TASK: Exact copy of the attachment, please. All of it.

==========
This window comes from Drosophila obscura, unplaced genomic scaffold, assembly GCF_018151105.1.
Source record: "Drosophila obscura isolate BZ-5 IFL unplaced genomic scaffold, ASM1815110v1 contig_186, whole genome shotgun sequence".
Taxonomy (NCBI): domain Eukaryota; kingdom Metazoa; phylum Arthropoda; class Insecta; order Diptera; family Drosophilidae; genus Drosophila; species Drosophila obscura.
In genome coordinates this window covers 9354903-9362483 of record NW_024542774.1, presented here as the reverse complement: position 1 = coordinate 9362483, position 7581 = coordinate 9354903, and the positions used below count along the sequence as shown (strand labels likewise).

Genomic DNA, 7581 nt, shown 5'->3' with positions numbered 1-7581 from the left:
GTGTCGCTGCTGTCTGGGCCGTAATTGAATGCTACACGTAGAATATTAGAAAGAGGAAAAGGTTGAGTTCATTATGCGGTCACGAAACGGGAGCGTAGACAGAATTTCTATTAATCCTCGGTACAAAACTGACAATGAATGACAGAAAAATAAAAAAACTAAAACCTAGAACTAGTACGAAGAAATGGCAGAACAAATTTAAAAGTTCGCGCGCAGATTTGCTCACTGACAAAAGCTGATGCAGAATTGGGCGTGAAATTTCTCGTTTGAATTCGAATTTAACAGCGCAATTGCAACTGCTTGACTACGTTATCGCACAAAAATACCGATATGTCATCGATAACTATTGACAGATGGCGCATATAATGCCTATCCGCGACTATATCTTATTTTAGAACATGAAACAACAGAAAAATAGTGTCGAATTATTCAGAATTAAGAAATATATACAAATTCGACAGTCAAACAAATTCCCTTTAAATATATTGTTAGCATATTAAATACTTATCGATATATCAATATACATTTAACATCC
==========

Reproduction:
This window comes from Drosophila obscura, unplaced genomic scaffold, assembly GCF_018151105.1.
Source record: "Drosophila obscura isolate BZ-5 IFL unplaced genomic scaffold, ASM1815110v1 contig_186, whole genome shotgun sequence".
Taxonomy (NCBI): domain Eukaryota; kingdom Metazoa; phylum Arthropoda; class Insecta; order Diptera; family Drosophilidae; genus Drosophila; species Drosophila obscura.
In genome coordinates this window covers 9354903-9362483 of record NW_024542774.1, presented here as the reverse complement: position 1 = coordinate 9362483, position 7581 = coordinate 9354903, and the positions used below count along the sequence as shown (strand labels likewise).

Genomic DNA, 7581 nt, shown 5'->3' with positions numbered 1-7581 from the left:
GTGTCGCTGCTGTCTGGGCCGTAATTGAATGCTACACGTAGAATATTAGAAAGAGGAAAAGGTTGAGTTCATTATGCGGTCACGAAACGGGAGCGTAGACAGAATTTCTATTAATCCTCGGTACAAAACTGACAATGAATGACAGAAAAATAAAAAAACTAAAACCTAGAACTAGTACGAAGAAATGGCAGAACAAATTTAAAAGTTCGCGCGCAGATTTGCTCACTGACAAAAGCTGATGCAGAATTGGGCGTGAAATTTCTCGTTTGAATTCGAATTTAACAGCGCAATTGCAACTGCTTGACTACGTTATCGCACAAAAATACCGATATGTCATCGATAACTATTGACAGATGGCGCATATAATGCCTATCCGCGACTATATCTTATTTTAGAACATGAAACAACAGAAAAATAGTGTCGAATTATTCAGAATTAAGAAATATATACAAATTCGACAGTCAAACAAATTCCCTTTAAATATATTGTTAGCATATTAAATACTTATCGATATATCAATATACATTTAACATCC